Indigenous Education, Inc. recognizes that the upcoming school year is going to look a lot different than what you are used to and different from what you imagined your educational journey to look like. IEI wants you to know that we are here to support you in all you do. Please take a moment and look over some tips from our Director of Research and Student Success, Dr. John Garland.
Ten Beginner Tips for Learning Remotely
- It’s Okay, but not Equitable – Although learning remotely may be new to you, there are many who already do it successfully – give it a chance. Be sure to read remote guidance from your place of learning. It’s also important to realize that not everyone will have the same access to certain technologies and remote infrastructure. Now is a good time to learn more about technological disparities in our nation & communities and consider procedures, policies, and planning to help those who need support.
- Plan Human Contact – For many, reduced human contact is a relief but if you’re a raging extravert, plan your day with enough human contact to keep you happy and healthy.
- Get Dressed – It’s pretty simple, dress as you normally would or in a way that’s comfortable for your learning expectations.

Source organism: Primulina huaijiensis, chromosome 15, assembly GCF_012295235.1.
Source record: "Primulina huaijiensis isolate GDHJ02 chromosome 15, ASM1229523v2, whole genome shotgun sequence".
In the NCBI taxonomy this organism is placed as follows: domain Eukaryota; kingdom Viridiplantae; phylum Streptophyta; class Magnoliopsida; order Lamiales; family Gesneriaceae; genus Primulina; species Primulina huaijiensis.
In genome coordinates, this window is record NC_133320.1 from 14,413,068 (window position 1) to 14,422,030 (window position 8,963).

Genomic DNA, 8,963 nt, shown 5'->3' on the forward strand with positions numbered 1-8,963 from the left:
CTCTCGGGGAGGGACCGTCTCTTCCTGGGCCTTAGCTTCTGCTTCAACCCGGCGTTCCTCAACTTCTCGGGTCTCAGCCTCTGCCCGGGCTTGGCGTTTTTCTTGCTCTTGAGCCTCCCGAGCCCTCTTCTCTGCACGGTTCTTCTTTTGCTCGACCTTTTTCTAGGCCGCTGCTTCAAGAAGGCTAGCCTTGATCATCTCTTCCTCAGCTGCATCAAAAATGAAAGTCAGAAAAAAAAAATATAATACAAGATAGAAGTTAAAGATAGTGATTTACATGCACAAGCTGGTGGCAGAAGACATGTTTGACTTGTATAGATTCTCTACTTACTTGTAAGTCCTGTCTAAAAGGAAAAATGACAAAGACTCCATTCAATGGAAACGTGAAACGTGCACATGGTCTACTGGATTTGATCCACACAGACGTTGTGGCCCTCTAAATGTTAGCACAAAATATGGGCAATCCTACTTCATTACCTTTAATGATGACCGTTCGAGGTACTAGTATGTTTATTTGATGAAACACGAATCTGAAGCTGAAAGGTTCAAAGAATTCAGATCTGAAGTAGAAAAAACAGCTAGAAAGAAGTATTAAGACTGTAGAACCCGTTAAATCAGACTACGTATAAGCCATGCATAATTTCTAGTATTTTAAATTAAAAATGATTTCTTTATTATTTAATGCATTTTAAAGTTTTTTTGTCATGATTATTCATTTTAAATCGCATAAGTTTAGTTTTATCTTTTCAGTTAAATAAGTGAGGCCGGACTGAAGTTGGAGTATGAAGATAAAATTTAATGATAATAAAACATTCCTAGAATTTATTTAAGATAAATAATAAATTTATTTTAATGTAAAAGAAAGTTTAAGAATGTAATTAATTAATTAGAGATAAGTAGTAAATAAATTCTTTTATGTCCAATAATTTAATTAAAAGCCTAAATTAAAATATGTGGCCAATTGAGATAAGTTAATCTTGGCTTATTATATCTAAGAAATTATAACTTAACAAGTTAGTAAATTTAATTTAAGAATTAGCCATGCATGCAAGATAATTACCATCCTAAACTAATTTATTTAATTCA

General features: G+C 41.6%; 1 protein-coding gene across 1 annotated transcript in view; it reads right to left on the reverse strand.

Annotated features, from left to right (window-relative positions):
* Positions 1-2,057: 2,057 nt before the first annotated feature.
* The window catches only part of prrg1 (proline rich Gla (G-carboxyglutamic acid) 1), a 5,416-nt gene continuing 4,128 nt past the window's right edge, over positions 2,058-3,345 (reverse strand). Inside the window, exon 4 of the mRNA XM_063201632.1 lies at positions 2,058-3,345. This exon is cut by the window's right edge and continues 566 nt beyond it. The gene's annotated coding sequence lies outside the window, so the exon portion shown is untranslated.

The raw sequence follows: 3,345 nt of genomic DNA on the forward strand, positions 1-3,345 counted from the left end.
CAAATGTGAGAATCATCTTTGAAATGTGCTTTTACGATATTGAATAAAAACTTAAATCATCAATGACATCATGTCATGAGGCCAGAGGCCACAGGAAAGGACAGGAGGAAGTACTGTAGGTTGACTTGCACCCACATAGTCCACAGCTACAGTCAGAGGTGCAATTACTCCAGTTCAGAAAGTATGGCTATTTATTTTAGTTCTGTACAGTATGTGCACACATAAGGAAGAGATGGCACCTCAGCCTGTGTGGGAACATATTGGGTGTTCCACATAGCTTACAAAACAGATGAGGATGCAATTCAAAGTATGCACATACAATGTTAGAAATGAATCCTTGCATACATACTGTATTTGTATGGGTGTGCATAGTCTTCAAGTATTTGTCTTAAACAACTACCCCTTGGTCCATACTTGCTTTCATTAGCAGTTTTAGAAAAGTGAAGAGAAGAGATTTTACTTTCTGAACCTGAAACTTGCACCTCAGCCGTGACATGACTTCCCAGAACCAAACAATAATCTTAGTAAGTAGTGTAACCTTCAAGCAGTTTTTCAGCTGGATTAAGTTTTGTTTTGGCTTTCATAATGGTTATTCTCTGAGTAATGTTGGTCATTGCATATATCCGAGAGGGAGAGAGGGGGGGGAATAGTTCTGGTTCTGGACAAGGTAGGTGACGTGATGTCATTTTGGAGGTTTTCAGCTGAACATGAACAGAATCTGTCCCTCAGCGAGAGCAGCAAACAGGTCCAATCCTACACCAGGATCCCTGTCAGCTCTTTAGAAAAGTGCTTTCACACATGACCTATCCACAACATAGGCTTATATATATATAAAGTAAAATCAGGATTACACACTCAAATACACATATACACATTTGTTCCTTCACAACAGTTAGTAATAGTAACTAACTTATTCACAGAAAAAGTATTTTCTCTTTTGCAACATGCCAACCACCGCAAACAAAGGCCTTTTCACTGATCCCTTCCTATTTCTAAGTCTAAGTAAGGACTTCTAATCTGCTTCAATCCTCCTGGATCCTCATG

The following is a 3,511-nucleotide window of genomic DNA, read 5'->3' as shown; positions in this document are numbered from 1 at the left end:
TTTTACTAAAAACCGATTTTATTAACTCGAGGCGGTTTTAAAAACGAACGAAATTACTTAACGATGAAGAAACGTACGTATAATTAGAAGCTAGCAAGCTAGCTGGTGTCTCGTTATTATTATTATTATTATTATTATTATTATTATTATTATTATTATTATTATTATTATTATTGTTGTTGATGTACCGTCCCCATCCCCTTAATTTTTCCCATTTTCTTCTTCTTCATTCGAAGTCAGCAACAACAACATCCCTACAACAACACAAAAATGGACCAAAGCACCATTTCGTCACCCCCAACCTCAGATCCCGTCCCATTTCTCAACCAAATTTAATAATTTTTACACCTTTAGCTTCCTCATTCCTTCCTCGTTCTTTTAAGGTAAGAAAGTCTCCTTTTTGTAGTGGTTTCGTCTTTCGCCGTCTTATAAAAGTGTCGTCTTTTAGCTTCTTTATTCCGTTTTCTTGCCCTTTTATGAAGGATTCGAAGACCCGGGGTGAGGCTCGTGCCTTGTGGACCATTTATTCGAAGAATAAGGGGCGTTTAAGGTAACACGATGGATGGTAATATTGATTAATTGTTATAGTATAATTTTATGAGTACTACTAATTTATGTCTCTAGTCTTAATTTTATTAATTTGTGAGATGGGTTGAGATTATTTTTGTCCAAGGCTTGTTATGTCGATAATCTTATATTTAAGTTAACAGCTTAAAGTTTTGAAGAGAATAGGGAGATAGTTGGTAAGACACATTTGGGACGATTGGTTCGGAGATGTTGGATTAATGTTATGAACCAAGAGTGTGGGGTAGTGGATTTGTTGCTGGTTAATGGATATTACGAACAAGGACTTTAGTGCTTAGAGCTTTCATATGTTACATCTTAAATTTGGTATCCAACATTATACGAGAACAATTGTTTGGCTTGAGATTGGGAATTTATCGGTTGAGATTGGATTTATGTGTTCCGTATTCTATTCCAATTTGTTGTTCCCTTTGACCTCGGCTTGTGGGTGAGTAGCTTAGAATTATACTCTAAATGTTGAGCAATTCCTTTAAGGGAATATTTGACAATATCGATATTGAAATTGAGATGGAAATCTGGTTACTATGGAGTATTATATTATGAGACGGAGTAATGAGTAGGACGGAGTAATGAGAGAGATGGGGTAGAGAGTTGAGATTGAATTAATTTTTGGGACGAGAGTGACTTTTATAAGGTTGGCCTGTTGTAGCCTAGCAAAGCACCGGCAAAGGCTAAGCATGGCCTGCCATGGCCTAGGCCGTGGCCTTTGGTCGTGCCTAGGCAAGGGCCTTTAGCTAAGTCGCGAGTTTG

- Get Out of the “Classroom” – Make time to get up and move around; get your steps in.
- Stay in Contact – Maintain your usual communication routines. Some like to office hop during the day while others simply like to get through their to-do list or study routine. Whatever is normal for you, be creative in keeping it.
- Learn New Skills – Now’s a good time to learn about those web-based applications you’ve been avoiding.
- Define Learning Hours – Create learning hours that work for your remote location and workload. A defined study space along with clear communication with those who share your remote workspace is helpful.
- Disruptions are Normal – Practice those self-calming skills you’ve read about, or hope to learn, and embrace normal disruptions. No one is going to judge you if your dog or toddler runs up to you for a hug during a Zoom meeting; and if others do judge you it’s about their anxiety, not yours.
- Contain Social Media – This may be the most difficult thing to do for those who are in denial about their social media addiction. Avoid posting your minute-by-minute activities/anxieties around temporarily working or studying remotely. Or, in this case, reading everyone else’s – except for this list, of course!
- Relax and Reflect – What a wonderful opportunity to build more reflection into your daily routine! Identifying opportunities for expressing gratitude and perspective-building are always good uses of time.